Usually, the seller's agent will obtain a check from the seller that covers the amount of the Doc Stamps before the deed is recorded. However, just because you're a buyer doesn't mean you're off the hook. In some cases, the buyer is responsible.
This is why it's important to talk to your real estate agent and obtain expert guidance throughout the home buying and home selling process.
Can You Deduct Transfer Taxes?
Usually, you can't deduct transfer taxes when it comes time to file your tax return. If you're using the property in question as a rental home or investment property, though, you can sometimes write it off as a business expense.
That being said, in most cases that involve the traditional sale or purchase of property not related to business transactions, you won't be able to write off the cost of the Doc Stamps.
However, what you can sometimes do is wrap those taxes into the cost basis of the property. The cost basis of the property is basically what you had to pay in order to acquire the property.
The cost basis is used to arrive at the amount of capital gains taxes you'll owe. Your capital gains are arrived by deducting the cost basis of your property from the total price, so including the cost of the Doc Stamps can be helpful in lowering these taxes.
However, this is only helpful for the buyer, and since sellers usually pay the transfer taxes, you're usually left with the option of simply factoring the Doc Stamps cost into the cost of selling your house and pricing (or planning) accordingly.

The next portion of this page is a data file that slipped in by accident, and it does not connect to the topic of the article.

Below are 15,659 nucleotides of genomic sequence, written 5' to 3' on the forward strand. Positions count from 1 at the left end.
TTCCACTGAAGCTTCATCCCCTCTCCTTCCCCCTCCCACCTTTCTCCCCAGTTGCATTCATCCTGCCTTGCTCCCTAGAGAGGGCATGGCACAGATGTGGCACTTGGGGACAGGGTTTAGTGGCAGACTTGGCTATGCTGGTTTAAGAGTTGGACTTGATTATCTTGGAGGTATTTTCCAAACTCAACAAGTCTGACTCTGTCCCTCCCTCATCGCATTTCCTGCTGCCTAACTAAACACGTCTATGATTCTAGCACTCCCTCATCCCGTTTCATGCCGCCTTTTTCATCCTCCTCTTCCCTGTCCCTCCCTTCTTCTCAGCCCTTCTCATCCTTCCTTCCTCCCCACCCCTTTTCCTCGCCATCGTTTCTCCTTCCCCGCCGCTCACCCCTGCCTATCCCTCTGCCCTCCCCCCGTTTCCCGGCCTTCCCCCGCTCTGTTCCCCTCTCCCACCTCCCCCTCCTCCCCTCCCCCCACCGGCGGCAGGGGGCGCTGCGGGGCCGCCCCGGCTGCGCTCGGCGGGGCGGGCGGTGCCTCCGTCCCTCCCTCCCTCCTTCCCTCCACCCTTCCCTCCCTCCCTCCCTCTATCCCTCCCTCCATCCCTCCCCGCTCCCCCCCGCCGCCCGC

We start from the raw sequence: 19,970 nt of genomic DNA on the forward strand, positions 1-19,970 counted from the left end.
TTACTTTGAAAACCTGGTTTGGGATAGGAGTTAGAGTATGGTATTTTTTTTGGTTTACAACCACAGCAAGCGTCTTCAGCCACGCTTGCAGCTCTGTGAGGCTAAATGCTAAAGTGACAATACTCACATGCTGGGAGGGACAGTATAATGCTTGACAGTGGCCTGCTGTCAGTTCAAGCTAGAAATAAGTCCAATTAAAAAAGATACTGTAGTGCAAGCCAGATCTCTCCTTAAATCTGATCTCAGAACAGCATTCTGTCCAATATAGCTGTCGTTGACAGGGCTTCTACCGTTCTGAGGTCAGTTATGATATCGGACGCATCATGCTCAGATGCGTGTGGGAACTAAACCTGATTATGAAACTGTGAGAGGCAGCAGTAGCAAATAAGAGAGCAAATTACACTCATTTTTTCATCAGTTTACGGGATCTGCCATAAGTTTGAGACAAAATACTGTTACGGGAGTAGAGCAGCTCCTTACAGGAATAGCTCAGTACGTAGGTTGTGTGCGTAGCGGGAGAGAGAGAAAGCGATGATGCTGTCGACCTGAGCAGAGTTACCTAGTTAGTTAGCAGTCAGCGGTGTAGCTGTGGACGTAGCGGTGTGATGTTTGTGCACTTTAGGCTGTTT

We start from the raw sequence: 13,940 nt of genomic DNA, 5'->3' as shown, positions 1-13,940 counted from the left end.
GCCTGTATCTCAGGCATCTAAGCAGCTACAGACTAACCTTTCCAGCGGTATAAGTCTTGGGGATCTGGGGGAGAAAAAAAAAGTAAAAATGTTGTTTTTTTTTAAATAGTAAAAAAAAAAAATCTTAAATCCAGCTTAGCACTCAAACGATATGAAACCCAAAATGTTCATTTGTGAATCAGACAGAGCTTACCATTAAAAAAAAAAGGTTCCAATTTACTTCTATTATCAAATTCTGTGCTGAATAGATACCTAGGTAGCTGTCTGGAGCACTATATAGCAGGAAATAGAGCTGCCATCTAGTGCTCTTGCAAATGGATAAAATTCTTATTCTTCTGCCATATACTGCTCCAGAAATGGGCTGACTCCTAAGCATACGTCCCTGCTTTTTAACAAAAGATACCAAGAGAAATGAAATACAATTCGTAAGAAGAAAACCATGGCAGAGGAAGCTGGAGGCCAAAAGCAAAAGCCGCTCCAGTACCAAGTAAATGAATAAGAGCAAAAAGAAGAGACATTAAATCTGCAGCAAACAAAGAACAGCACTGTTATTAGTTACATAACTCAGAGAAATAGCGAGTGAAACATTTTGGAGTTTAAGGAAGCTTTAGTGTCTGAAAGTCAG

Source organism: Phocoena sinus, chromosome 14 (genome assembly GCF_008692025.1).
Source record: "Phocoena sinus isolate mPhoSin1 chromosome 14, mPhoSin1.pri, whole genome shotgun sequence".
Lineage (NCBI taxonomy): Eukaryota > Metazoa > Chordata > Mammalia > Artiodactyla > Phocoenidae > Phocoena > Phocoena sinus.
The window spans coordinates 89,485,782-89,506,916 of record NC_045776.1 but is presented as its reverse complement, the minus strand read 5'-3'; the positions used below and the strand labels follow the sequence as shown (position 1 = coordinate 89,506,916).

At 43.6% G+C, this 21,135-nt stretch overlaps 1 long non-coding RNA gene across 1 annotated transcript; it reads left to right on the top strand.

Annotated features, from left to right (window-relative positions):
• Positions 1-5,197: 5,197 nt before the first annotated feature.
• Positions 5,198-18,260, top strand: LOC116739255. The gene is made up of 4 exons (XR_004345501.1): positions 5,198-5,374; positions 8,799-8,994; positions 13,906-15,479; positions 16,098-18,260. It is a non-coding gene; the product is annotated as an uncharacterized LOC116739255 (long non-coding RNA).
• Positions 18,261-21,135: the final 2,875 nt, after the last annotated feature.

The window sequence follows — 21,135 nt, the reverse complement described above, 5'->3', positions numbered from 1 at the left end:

Regardless of who pays the transfer taxes, or Doc Stamps, they're always paid at closing. On residential sales, the amount will be included on the HUD-1 settlement forms.
Real estate transactions are subject to federal and state taxes, as well, such as the capital gains tax mentioned above. If you have to pay capital gains taxes, those will be due at filing.
These are all costs that are important to consider and understand before buying or selling a home in Florida. That's why it's so important to work with a qualified, experienced real estate agent in your area.
Only an experienced agent can help you understand the fees and taxes that apply to your location, advocate for you through the process, and help you obtain the best outcome. Knowing what's ahead can help you plan accordingly so you don't run into any surprises that could be financially detrimental.
Real estate taxes are complicated, and it's easy to make costly mistakes. Partnering with a trusted agent can help you ensure that you have a successful and positive selling or buying experience in Florida.